His teachers all swear that he's not aggressive at all throughout the day and I believe them. When we've left Rolo with either set of grandparents for the day or overnight, they all say he's fine the whole time he's there. But when we arrive to pick him up, he'll start hitting. I'm sure there is a sociology experiment in here somewhere about how a child who is abandoned by his mother from 9-5 every day is punishing her and seeking attention any way he can find it.

In reality though, you never know when the hitting stuff is going to start. He and I could be home together all day on a Saturday, reading and playing games and all of a sudden he'll get this gleam in his eye and I know he's about to hit. I read somewhere that kids who hit for attention should be ignored and when they no longer receive the reaction, they'll stop. At the time, I was like "Are they crazy? How can you just ignore it when your kid hits you? You've got to discipline them." Honestly, though, I think Rolo would probably stop if I ignored the behavior. The problem is that only works if we're at home. If he hits another kid, you kind of don't have much of a choice but to react, lest you look like you're breeding a monster.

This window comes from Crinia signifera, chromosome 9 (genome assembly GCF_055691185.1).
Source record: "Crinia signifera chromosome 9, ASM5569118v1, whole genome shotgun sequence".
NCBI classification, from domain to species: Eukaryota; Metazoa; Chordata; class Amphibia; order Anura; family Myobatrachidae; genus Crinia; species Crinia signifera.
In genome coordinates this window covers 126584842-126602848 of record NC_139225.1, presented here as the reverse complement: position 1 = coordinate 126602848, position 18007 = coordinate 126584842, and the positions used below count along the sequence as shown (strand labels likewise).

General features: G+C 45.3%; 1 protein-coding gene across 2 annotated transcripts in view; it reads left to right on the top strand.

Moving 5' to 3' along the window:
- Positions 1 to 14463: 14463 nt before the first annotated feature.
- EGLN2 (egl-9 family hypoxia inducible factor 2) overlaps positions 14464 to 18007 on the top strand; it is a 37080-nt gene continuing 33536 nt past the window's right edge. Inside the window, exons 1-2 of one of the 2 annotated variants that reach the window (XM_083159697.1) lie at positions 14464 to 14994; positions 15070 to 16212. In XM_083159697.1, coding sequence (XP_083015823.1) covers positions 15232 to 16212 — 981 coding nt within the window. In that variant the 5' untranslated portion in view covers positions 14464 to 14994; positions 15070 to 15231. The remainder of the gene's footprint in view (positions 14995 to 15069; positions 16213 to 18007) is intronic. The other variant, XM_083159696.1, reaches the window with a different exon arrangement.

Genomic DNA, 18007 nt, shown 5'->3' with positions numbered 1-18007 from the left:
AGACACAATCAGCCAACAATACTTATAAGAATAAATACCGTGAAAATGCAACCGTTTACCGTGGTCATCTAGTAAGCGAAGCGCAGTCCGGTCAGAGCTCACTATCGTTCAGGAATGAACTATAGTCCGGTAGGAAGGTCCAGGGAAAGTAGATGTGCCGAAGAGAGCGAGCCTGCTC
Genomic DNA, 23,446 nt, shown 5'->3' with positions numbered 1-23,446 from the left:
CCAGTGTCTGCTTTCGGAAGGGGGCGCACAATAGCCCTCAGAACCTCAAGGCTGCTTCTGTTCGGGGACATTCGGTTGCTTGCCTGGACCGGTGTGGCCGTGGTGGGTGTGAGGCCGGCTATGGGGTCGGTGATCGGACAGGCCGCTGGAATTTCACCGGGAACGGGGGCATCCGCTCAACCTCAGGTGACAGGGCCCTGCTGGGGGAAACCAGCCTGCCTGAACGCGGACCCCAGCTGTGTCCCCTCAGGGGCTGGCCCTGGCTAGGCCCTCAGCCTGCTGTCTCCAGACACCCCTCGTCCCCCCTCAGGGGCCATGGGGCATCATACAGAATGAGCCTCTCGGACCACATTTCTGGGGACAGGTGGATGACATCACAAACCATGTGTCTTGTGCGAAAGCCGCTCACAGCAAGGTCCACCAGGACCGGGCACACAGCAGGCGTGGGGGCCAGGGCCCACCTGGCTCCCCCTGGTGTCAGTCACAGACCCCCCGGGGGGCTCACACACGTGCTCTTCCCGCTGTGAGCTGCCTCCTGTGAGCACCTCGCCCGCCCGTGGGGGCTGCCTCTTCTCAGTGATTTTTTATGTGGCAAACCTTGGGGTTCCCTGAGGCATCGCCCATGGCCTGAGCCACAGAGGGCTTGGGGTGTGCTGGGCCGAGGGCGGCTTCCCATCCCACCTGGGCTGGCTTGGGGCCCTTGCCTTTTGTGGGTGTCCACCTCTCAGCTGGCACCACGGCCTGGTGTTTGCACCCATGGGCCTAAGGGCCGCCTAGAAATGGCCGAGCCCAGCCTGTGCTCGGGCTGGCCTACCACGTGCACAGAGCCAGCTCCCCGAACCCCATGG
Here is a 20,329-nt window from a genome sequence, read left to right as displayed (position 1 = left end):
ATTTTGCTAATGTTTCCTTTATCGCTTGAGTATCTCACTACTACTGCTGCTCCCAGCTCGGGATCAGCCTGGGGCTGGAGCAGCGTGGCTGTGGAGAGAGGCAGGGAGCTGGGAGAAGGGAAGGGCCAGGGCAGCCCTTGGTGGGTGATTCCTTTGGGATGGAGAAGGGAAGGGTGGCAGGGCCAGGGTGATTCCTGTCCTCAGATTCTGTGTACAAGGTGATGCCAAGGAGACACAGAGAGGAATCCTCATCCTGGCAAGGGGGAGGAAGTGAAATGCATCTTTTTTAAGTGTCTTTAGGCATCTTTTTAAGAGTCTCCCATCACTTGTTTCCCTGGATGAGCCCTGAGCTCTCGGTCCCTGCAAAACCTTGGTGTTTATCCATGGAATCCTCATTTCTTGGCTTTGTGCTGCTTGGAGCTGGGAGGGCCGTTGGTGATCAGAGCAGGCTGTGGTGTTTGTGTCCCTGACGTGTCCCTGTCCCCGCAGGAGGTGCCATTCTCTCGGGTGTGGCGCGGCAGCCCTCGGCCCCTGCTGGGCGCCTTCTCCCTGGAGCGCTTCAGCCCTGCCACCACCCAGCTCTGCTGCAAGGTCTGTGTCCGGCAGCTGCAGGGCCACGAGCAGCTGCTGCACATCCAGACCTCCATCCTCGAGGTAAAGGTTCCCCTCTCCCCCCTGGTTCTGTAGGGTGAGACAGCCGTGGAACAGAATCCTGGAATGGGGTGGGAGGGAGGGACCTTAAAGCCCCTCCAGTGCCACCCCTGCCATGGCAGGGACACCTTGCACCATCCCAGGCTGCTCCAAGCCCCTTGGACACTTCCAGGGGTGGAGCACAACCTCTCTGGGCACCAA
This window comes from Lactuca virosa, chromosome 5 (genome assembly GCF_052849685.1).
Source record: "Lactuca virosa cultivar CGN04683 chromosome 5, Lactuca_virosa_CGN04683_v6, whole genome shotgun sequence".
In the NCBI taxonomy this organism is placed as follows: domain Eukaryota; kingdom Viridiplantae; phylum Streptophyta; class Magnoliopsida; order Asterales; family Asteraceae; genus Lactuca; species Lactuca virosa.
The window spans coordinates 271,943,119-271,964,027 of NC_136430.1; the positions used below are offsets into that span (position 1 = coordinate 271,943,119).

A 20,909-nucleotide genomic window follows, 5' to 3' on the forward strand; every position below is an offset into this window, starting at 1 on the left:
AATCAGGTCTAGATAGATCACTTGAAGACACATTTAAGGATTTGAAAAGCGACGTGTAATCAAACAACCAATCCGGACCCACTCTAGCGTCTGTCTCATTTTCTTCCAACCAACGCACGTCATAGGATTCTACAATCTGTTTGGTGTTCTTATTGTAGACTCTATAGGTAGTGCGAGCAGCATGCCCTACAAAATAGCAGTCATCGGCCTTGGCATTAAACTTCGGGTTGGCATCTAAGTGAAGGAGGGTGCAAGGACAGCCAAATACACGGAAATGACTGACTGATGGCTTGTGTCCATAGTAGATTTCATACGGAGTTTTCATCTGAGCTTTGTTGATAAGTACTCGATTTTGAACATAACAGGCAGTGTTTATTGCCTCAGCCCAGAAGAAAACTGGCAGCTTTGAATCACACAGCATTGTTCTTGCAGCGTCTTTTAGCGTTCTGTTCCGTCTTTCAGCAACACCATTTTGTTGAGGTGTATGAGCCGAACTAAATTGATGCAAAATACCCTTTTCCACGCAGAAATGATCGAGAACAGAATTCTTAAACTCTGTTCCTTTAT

So, I continue to plod through this parent/child relationship journey, working on solutions to problems I never thought my kid would have (yes, I do believe at one point I said out loud, "well, I just wouldn't tolerate my child hitting anyone", as though my desire to tolerate or not had anything to do with it). Despite the tantrums and throwing and the hitting, he's still a pretty cool kid though and so, I guess I'll keep him.

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Friday, February 13, 2009

1.5 Years

Rolo officially turned 18 months old and I'm pretty sure this means the end of counting his age in months. He's a year and half. In a couple of months, he'll be "almost two".

This last month or so has been a total whirlwind. Rolo's obsessed with the kitchen, specifically looking for things in the cabinets. He always seems to be searching for something specific and just can't identify what it is. He's also gotten into some bad habits. Rolo was sick about a month ago. A double ear infection with a virus on top. He's actually had that combination before but he had never been so sick. He's fever varied from 102 to 104.1 for 4 days. As often as he's been sick in the past, he never really acted all that sick, but this time was different. All he wanted to do was literally lay on top of me and sleep. Although occasionally, he'd pass out on the sofa. See?